A personalized self-management strategy including temporary quadrupling of glucocorticoid dose helped decrease rates of severe asthma exacerbations, according to a recent study.
Researchers performed a pragmatic, unblinded, randomized trial in adults and adolescents who were taking inhaled glucocorticoids for asthma, with or without add-on therapy, and had had at least one asthma exacerbation in the previous 12 months. Patients were randomly assigned to a personal self-management plan that included the option of quadrupling the glucocorticoid dose when asthma control was beginning to deteriorate or to a personal self-management plan that instead instructed patients to continue inhaled glucocorticoids at their normal dose. The study's primary outcome over 12 months was time to first severe asthma exacerbation, which was defined as treatment with systemic glucocorticoids or an unscheduled consultation with a health care professional due to asthma. The study results were published online March 3 by the New England Journal of Medicine.
Overall, 1,922 patients 16 years of age or older were randomized (957 to the quadrupling group and 965 to the nonquadrupling group) and 1,871 were included in the primary analysis (933 in the quadrupling group and 938 in the nonquadrupling group). Most of the participants (81%) were recruited from primary care. Mean age of all participants was 57 years, and 68% were women. Four hundred twenty patients in the quadrupling group had a severe exacerbation in the year after randomization versus 484 patients in the nonquadrupling group (45% vs. 52%). The adjusted hazard ratio for time to first severe exacerbation was 0.81 (95% CI, 0.71 to 0.92; P=0.002). Hospitalization for asthma was the most common serious adverse event, occurring three times in the quadrupling group and 18 times in the nonquadrupling group, and was also included in the primary outcome analysis. Oral candidiasis and dysphonia were the most common nonserious adverse events (36 events in the quadrupling group and nine events in the nonquadrupling group).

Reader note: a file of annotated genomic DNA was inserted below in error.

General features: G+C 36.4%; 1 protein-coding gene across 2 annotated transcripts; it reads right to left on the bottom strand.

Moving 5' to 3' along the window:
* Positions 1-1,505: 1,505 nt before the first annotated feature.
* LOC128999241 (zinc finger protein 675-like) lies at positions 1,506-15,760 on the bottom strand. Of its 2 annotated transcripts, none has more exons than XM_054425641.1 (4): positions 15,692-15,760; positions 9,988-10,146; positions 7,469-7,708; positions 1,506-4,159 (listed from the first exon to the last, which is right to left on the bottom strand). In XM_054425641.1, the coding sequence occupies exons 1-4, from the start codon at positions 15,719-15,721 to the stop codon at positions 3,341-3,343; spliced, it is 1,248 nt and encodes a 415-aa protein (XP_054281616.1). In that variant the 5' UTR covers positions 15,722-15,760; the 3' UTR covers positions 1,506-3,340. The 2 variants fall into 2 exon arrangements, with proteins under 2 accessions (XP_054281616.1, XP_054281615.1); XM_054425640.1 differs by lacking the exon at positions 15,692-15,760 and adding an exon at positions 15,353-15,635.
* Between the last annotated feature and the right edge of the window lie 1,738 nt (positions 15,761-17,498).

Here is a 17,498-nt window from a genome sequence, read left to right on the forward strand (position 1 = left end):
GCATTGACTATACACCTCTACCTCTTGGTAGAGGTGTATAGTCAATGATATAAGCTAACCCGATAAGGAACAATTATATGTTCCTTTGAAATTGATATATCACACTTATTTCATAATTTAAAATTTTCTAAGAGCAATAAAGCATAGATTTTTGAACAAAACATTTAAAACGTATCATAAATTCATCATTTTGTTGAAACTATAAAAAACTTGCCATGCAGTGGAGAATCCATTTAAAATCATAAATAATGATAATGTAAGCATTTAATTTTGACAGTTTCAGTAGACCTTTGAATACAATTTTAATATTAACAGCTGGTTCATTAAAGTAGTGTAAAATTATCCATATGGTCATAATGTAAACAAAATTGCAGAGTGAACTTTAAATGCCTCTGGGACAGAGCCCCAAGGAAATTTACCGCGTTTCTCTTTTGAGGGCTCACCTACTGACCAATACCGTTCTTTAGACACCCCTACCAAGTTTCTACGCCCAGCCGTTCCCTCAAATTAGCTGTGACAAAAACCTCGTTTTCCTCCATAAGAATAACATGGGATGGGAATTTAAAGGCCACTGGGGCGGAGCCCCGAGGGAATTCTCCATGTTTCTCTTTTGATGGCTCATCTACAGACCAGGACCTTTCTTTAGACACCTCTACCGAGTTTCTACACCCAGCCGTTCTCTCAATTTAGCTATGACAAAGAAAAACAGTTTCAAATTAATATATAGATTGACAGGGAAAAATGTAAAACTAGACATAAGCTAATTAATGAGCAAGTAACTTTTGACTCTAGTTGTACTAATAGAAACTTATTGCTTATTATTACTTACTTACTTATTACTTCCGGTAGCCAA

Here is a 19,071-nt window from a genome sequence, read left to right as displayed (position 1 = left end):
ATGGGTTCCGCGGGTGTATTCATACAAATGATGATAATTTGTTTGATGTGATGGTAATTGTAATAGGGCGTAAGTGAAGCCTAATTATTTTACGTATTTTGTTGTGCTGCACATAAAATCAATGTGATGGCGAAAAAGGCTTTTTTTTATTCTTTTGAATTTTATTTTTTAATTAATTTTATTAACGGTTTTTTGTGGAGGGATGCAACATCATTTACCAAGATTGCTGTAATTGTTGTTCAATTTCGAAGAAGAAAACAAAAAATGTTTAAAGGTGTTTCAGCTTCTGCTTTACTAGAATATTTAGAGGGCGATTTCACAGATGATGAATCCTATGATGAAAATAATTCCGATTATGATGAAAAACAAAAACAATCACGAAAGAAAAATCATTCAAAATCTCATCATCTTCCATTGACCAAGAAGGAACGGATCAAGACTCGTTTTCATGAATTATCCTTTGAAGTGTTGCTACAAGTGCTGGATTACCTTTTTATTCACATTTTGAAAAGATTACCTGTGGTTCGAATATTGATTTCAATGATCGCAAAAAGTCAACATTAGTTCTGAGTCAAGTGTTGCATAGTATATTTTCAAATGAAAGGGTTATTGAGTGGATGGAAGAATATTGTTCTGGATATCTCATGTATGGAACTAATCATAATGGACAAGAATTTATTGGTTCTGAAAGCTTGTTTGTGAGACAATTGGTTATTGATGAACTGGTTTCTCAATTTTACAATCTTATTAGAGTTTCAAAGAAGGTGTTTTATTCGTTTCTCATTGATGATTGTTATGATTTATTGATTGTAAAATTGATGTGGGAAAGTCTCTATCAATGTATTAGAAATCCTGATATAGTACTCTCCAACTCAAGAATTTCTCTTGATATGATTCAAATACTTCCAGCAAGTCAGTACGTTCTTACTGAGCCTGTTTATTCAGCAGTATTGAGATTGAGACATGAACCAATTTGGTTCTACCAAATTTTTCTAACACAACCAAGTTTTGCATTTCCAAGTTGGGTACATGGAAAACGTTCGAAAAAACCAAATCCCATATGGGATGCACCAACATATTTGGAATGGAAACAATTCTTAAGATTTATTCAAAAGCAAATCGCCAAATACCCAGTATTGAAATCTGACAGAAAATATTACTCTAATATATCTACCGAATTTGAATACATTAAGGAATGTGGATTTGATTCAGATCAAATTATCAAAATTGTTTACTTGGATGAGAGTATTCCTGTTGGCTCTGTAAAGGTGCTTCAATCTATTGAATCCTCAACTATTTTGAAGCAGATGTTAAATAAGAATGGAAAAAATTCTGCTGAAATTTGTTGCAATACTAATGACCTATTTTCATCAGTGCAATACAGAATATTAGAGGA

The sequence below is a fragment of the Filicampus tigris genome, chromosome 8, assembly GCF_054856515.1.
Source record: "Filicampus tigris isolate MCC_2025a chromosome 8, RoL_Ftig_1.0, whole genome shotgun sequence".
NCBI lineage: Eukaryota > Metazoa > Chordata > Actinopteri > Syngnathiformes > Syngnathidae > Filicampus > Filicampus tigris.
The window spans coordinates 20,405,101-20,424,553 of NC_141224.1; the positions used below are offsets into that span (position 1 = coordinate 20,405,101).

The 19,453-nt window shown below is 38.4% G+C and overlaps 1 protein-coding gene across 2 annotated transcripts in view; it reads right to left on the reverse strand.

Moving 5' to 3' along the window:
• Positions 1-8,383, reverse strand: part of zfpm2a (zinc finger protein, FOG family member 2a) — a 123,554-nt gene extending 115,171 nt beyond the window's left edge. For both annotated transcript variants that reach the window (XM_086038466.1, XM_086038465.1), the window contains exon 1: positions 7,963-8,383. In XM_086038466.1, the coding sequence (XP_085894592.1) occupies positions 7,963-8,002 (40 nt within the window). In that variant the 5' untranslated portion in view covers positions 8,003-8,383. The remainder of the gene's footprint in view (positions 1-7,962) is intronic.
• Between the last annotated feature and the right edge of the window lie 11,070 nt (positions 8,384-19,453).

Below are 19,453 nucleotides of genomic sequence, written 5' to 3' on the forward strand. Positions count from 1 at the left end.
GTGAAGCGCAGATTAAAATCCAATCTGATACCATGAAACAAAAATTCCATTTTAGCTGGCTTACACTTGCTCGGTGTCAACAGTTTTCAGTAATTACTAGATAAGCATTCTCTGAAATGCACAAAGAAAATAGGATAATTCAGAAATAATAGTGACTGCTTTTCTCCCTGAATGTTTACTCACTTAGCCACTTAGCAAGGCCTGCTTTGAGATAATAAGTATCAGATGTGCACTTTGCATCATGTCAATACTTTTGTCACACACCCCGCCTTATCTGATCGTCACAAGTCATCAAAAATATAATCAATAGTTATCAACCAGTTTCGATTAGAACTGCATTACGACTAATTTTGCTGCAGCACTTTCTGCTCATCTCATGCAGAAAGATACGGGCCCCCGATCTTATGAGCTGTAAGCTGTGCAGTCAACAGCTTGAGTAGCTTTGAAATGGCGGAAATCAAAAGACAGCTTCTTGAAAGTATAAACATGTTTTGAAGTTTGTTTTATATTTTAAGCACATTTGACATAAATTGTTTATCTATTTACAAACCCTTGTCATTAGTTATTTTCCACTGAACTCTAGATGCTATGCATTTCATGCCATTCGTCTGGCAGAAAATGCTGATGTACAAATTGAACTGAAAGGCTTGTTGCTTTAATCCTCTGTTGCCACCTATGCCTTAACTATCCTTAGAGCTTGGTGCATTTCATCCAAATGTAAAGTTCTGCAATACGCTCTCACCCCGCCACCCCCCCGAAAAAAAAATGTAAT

The authors noted that their results could have been affected by the open-label nature of the trial but concluded that temporarily quadrupling the dose of inhaled corticosteroids when asthma control begins to deteriorate helps to decrease the number of severe asthma exacerbations. Fifteen patients in their trial needed to be provided with a self-management plan involving a quadrupled glucocorticoid dose to prevent one severe asthma exacerbation, the authors wrote, with a 95% CI for the number needed to treat of 9 to 43 patients. “Given the potential benefit with respect to preventing exacerbations and in view of the toxic effects of inhaled glucocorticoids and the biases that may have been introduced by the absence of blinding, individual practitioners, patients, and guideline committees will need to consider whether the magnitude of the reduction achieved is clinically meaningful,” they wrote.
In other asthma news, a case report published March 13 by Annals of Internal Medicine suggested that bronchial thermoplasty may be an effective treatment for severe asthmatic cough. Researchers in Japan used bronchial thermoplasty to treat all visible bronchi in a 34-year-old woman with asthma who had a 2.5-year history of chronic cough that had worsened despite treatment with high-dose inhaled corticosteroids, long-acting beta2-agonists, and leukotriene-receptor antagonists. Three procedures were administered at three-week intervals.
Cough improved immediately after the first procedure, and three months after the final procedure, frequency of cough, cough-related quality of life, and asthma control had all improved. The case authors concluded that bronchial thermoplasty should be considered in patients with severe asthmatic cough that has not responded to traditional therapies.